Having won a gold medal at the World Para Athletics Championships in London - Sundar Singh Gurjar is pondering a simple question - whether to meet his family after the tournament gets over. It does not seem the hardest of decisions to make for Gurjar, who became the first Indian to win gold at the world championships, when he won the javelin F46 event on Friday. "I haven't gone home for three years now," the 21-year-old from Karauli in Rajasthan says over the phone from London.
But Gurjar's homesickness is overcome by another emotion -- regret. "Initially, I wanted to go home after the Rio Paralympics. I was really looking forward to it, but afterwards, I just didn't have the feeling of meeting anyone," he says. With a throw of 68.42m at the Indian national championships in 2016, Gurjar was the favourite for the gold at the Rio Games. In a stroke of horrible luck, he failed to hear the athletes roll call for his event and was disqualified without even throwing once. "I was so confident that I would win gold. When I was disqualified, main khatam sa ho gaya tha (I felt that I was finished). I felt if I died, it would have been better," he says.
While he didn't return home, he found it hard to train as well. "I wanted to leave the sport. I really didn't want to train. I didn't even want to go to the ground. When I went to the ground, that day in Rio would keep coming to my mind," he says.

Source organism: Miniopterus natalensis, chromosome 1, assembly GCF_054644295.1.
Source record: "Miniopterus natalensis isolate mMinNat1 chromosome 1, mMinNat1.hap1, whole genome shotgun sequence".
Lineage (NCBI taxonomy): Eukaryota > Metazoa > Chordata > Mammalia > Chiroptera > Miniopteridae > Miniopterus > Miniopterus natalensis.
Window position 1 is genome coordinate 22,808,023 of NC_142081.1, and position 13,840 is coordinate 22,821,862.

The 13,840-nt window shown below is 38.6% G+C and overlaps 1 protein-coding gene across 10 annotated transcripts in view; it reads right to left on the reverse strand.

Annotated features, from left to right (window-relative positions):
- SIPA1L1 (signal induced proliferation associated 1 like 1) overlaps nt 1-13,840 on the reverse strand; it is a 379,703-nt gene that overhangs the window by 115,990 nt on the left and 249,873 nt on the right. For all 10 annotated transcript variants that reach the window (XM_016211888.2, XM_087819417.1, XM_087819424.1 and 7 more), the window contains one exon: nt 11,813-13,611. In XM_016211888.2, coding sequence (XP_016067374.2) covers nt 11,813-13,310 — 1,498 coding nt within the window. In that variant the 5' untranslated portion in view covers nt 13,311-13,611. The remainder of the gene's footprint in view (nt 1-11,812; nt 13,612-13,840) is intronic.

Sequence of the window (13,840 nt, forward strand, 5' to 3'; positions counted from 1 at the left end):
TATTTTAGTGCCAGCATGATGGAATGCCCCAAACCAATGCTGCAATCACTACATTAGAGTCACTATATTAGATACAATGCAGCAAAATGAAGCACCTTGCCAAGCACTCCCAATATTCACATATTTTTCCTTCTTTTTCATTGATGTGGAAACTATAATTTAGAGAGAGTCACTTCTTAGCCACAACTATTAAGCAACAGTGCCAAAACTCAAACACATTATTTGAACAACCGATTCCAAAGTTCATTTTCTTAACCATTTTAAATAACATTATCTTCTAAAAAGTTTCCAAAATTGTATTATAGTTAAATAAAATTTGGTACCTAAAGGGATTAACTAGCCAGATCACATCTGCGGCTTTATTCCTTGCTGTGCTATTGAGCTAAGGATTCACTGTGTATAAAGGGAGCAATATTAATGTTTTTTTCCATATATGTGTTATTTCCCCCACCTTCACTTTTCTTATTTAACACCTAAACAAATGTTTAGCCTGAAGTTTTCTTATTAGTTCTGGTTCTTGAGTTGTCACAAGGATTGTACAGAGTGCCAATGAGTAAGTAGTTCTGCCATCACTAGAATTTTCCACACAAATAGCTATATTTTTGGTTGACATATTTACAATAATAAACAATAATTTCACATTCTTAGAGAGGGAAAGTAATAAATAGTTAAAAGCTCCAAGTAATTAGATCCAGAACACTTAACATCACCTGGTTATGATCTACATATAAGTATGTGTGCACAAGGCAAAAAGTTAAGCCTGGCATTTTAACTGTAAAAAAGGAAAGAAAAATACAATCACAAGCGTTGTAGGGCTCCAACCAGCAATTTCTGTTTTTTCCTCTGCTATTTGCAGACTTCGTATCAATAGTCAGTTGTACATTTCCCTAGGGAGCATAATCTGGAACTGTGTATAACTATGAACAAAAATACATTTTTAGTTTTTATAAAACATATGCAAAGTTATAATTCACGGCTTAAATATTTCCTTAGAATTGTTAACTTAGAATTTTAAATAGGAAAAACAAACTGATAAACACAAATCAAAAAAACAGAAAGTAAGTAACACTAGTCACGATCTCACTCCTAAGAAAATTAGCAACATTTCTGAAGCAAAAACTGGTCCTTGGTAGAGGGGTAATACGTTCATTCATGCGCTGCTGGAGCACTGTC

At the end of three months of depression, it was only coach Mahaveer Saini's motivation that encouraged him to get back on the field. The results have come too. At the World Grand Prix in March this year, Gurjar won three gold medals - in discus, shot put as well as in the javelin throw. Even so, Gurjar says he finds it hard to stay motivated. "I had trained ahead of the world championships but I have not trained as hard as I did for the Olympics. I've never trained like that since then," he says.
Gurjar says he isn't entirely satisfied with his winning throw of 60.36m. "I knew I was going to win but I was hoping to do a personal best effort (He counts his effort in Panchkula in 2016 as his personal best, even though it came in a non recognized event). The performance I wanted to do, I couldn't do."
What the win will do however is motivate him further. "It is a big thing to be the first Indian to win gold at the world championships. It will motivate me for next years Asian Games and Commonwealth Games," he says. What it won't do he admits is heal the wound he has been carrying from Rio. "The sadness goes little by little with time but it won't ever go completely. Zindagi ka sabse bada jhatka hai. Use kaise bhul sakte hain? Maybe that shock can only end when I win gold at the Tokyo Paralympics," he says.
For the moment though, Gurjar has to focus on the World Championships. He has his shot put competition on July 18th and the discus throw event on July 22nd. And after that perhaps he will head home. "Whenever I speak to my parents, they are very emotional about this. But I have not decided yet. I feel I have to do a lot of things before I can. It's a fifty-fifty chance," he says.